AAC targeting Tim Pernetti as its next commissioner: Sources

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The American Athletic Conference is targeting IMG Academy president and former Rutgers athletic director Tim Pernetti as its next commissioner, multiple people briefed on the hiring process told The Athletic on Tuesday. A deal is not yet finalized but could be soon. Yahoo Sports first reported the news.

If completed, Pernetti would replace the outgoing Mike Aresco, who announced in December he would retire at the end of the 2023-24 school year. Aresco is the only commissioner in the history of this version of the conference, which spun out of the Big East’s split in 2013.

Like Aresco, Pernetti has a background in both sports business, television and college sports. Perhaps coincidentally, Pernetti worked with both Aresco and Big Ten commissioner Tony Petitti at CBS Sports in the 2000s, and they also each spent time at ABC Sports/ESPN.

Pernetti has spent the last decade in a variety of sports business and sports-adjacent roles. He’s been IMG Academy’s president since 2022 after holding other roles with IMG and former parent company Endeavor. IMG Academy is a prep high school and sports powerhouse in Bradenton, Fla. Last year, Endeavor entered an agreement to sell the school to a private equity firm.

Before taking over the academy, Pernetti helped lead IMG College, which works with universities on their branding and commercial partnerships. (IMG College merged with Learfield in 2019.) Pernetti was Rutgers’ athletic director from 2009 to 2013. A former Rutgers football player, he was one of the youngest ADs in the country when hired by his alma mater and was the AD when Rutgers accepted an invitation to join the Big Ten.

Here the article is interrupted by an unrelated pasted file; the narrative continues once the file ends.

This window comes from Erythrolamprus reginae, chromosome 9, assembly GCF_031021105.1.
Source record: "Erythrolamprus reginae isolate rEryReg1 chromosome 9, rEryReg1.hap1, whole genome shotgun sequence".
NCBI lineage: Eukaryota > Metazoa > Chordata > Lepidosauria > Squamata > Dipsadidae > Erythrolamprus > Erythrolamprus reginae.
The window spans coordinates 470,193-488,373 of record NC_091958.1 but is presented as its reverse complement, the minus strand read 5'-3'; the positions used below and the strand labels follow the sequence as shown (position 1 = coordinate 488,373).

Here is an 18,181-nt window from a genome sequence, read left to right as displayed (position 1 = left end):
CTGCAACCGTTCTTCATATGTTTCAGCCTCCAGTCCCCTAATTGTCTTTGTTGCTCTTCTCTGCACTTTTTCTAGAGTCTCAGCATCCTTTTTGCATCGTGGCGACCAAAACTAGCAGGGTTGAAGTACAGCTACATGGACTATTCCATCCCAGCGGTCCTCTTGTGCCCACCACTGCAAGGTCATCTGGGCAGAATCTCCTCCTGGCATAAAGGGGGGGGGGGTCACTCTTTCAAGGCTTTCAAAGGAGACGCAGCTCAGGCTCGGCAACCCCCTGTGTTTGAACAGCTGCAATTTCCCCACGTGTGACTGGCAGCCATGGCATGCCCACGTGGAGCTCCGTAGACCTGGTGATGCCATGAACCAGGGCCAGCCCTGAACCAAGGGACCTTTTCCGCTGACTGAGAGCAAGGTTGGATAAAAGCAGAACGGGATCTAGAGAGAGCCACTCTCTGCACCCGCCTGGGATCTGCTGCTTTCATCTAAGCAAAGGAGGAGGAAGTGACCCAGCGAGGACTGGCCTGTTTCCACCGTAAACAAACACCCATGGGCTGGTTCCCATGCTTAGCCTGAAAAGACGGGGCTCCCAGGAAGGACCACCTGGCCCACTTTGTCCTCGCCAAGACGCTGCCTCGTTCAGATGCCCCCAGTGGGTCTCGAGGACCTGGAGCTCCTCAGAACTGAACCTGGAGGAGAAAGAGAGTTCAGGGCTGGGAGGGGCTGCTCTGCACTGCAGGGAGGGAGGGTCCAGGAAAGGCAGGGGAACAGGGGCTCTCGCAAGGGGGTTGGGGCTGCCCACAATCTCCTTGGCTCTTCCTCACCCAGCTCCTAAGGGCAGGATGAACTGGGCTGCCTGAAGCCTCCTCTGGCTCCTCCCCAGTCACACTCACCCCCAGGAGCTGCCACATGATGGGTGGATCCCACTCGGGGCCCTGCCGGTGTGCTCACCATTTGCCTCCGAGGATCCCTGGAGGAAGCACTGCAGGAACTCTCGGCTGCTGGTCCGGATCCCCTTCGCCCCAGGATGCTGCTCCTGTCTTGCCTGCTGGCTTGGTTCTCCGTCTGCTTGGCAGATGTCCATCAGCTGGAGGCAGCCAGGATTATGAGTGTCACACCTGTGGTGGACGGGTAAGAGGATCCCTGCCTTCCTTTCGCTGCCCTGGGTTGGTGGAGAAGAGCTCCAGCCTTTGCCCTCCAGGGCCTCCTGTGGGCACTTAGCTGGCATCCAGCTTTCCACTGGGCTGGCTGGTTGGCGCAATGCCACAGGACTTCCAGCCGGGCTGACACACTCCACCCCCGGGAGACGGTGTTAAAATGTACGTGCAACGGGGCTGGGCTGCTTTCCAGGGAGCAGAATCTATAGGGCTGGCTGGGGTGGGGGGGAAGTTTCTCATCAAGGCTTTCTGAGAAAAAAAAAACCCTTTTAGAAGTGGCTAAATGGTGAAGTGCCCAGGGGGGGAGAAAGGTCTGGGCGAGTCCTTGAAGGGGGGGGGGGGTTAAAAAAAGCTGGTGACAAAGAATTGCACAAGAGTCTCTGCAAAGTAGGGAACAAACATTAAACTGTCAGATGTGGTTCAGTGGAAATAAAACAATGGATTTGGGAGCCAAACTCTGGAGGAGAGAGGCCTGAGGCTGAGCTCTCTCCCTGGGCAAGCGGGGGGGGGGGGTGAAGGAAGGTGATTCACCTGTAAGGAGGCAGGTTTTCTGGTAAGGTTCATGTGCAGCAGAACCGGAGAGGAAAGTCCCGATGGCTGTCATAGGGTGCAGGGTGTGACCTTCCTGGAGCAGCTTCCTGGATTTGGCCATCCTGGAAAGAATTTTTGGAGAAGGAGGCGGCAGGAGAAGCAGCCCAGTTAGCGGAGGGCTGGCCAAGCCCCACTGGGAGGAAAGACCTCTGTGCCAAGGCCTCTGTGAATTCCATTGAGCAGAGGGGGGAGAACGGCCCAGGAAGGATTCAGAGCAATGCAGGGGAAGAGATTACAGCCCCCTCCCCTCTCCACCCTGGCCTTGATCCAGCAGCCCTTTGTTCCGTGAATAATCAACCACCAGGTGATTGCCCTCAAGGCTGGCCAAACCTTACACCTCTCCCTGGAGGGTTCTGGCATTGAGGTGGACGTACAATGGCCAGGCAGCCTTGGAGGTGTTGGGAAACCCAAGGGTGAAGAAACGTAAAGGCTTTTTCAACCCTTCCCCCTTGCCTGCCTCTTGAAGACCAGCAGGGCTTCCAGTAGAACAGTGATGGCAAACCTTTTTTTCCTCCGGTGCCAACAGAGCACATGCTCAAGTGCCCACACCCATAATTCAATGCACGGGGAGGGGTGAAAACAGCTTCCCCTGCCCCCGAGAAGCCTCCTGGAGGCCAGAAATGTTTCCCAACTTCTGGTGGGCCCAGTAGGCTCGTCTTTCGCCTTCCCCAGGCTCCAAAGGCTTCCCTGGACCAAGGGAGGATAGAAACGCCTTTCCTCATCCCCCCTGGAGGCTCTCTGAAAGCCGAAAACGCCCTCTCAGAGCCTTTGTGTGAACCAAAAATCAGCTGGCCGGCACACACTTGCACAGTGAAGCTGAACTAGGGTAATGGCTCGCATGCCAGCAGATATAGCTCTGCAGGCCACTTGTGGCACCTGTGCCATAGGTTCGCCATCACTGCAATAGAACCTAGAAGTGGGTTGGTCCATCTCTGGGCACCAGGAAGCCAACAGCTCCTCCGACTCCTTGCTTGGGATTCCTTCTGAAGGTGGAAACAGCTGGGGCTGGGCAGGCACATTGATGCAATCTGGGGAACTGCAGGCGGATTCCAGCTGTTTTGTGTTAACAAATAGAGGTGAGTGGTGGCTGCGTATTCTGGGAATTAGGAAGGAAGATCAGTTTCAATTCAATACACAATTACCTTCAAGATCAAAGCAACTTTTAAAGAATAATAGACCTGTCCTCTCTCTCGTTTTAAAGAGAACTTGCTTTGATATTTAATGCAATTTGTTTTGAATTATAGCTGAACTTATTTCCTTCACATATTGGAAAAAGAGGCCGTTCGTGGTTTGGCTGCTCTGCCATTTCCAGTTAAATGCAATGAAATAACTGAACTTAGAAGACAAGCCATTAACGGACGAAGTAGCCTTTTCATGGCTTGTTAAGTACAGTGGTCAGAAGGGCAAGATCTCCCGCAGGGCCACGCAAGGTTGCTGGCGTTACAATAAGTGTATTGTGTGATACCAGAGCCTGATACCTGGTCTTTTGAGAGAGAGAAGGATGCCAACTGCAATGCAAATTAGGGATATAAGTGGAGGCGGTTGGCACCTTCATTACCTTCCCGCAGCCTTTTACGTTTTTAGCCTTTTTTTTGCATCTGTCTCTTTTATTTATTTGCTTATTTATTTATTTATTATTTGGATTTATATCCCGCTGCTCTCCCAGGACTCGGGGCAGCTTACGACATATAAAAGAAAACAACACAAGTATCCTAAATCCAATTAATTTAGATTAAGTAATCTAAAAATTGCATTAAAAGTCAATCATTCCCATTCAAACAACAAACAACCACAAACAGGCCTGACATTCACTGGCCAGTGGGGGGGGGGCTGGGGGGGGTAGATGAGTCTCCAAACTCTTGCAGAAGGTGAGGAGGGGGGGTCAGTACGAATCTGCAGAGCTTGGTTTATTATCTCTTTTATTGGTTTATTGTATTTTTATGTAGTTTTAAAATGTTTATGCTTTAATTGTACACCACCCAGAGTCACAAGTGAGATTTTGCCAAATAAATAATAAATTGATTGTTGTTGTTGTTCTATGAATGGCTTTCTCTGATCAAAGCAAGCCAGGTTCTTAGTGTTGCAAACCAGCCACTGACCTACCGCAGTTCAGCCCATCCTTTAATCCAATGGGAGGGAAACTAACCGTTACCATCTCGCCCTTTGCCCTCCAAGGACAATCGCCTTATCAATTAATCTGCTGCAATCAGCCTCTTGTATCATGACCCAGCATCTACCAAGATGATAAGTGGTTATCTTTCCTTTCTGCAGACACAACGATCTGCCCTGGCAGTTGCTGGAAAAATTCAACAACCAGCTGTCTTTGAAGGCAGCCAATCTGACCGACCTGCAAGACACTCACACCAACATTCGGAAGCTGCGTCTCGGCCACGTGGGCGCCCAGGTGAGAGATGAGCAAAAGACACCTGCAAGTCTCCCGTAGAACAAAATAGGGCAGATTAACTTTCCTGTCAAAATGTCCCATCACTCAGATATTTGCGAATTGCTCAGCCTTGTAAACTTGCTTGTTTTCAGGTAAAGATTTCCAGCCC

He stepped down in April 2013 amid the men’s basketball scandal involving former coach Mike Rice. The coach had been suspended three games and fined the previous December over what Pernetti said was inappropriate language and behavior. After video surfaced of Rice grabbing players, throwing balls at them and calling them homophobic slurs, Pernetti said he had wanted to fire Rice rather than suspend him, but didn’t have the support of university officials based on school policy.

A January report conducted by the school’s outside counsel stated that Rice could have been fired at the time.

Before Rutgers, Pernetti worked at ABC Sports from 1994 to 2003, including time overseeing the college sports coverage. He then worked at College Sports TV and CBS, which acquired CSTV.

As Aresco heads into retirement, the AAC finds itself in positions of both strength and uncertainty. The league has undoubtedly been the strongest Group of 5 conference since the College Football Playoff era began in 2014. It weathered the loss of Cincinnati, Houston and UCF to the Big 12 by adding six Conference USA schools and Army football this upcoming season.

Its schools have the largest budgets and salaries among G5 leagues, and the conference has the richest G5 television deal with ESPN, which goes into 2032. But the future of college sports remains uncertain with various legal challenges, the potential of athlete employment and the consolidation of money and power around the Big Ten and SEC.

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